alexa Abstract | Whole blood thiamine levels and its relationship with severity of alcohol withdrawal and neurological soft signs in patients with alcohol use disorder.

Journal of Neuropsychiatry
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Objective: Thiamine deficiency has often been reported in patient with alcohol use disorder and its role in alcohol withdrawal is unclear. This study was conducted to find out levels of whole blood thiamine in patients with alcohol use disorder and its relationship with demographic variables, severity of alcohol withdrawal symptoms and neurological soft signs. Methods: A total of 60 consecutive male patients with alcohol use disorder were recruited and assessed with Sociodemographic and clinical data sheet, Clinical Institute Withdrawal Assessment for Alcohol Scale and Extended Standard Neurological Assessment Instrument. High Performance Liquid Chromatography was used for assessing levels of whole blood thiamine level. Mean whole blood thiamine level was 8.7 (SD ±12.9) μg/l. Seventy percent of patients developed withdrawal symptoms, while more than half of the patients had neurological soft signs. In multiple regression analysis seven predictors explained 31.6 % of the variance (R2 = .316, F = 3.430, p < 005) of whole blood thiamine levels. The two predictors that statistically significantly predicted the value of whole blood thiamine level were duration of the current episode of alcohol intake (Beta= - .357, t= - 2.889, p< .001) and quantity of daily alcohol intake (Beta = - .259, t =- 2.122, p < .05). Score of neurological soft sign and withdrawal score did not predict significantly the whole blood thiamine level. Conclusions: Based the finding of this study, it may be concluded that low levels of whole blood thiamine is common in patient with alcohol use disorder and positively associated with quantity & duration of alcohol intake. Severity of alcohol withdrawal and soft neurological signs are not associated with whole blood thiamine levels.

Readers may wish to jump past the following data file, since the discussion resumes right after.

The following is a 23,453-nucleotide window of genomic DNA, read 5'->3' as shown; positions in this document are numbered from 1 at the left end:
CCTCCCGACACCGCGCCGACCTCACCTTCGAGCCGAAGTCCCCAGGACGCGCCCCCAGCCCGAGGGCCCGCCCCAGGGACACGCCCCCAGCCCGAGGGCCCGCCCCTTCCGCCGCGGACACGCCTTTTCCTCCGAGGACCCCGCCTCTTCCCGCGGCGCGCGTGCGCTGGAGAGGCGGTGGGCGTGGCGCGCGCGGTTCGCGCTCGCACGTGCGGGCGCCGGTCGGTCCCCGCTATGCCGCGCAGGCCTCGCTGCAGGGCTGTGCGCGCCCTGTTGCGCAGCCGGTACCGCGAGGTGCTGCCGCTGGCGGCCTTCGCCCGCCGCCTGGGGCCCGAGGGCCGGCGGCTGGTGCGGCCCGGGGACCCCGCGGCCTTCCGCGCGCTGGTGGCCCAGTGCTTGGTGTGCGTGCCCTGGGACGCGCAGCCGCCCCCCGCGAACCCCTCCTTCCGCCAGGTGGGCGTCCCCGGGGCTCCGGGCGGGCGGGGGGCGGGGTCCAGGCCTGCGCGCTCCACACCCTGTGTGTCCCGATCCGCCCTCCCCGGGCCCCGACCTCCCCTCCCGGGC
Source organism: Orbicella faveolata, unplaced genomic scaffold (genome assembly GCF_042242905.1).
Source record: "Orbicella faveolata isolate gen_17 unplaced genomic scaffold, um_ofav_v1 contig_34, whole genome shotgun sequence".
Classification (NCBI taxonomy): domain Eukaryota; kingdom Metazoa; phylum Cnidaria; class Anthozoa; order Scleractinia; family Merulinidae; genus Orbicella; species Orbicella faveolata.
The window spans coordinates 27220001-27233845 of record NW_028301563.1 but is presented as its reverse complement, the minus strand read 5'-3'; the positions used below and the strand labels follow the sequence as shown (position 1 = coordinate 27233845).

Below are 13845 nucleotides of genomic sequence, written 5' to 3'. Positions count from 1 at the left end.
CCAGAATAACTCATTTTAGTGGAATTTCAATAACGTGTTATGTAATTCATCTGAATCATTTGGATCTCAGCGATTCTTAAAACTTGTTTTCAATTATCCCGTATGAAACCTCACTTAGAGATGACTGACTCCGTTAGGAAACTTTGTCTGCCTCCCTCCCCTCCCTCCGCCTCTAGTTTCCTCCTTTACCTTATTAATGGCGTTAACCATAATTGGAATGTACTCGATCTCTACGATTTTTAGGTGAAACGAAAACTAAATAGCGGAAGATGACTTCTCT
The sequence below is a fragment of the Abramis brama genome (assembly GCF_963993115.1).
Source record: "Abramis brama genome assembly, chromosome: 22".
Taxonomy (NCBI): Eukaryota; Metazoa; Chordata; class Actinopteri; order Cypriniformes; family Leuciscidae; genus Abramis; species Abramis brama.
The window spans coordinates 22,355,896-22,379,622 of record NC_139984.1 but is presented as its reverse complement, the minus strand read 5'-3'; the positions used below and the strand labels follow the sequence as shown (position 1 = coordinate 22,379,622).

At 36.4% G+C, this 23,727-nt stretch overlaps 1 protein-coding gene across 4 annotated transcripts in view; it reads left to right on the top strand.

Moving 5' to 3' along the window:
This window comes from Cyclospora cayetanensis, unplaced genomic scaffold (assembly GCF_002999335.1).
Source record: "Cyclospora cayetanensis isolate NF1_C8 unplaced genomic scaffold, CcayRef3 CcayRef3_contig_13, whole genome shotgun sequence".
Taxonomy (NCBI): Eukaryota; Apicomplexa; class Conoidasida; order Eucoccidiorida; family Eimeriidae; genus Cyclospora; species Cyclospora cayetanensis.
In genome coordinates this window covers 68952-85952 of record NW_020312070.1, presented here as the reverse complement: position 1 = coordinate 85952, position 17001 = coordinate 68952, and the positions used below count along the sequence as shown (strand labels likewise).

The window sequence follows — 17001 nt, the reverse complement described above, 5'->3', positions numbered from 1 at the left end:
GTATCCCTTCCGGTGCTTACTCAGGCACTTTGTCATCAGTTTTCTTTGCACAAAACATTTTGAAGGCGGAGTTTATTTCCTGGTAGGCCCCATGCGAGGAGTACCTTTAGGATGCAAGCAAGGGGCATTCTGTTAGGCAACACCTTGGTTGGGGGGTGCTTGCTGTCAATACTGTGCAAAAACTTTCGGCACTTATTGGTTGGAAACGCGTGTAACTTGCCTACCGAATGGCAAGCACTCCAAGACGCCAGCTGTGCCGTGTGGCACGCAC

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Author(s): Dushad Ram


Thiamine, Alcohol withdrawal, Neurological soft signs, Alcohol use disorder, CLINICAL NEUROSCIENCES, CLINICAL NEUROPSYCHIATRY

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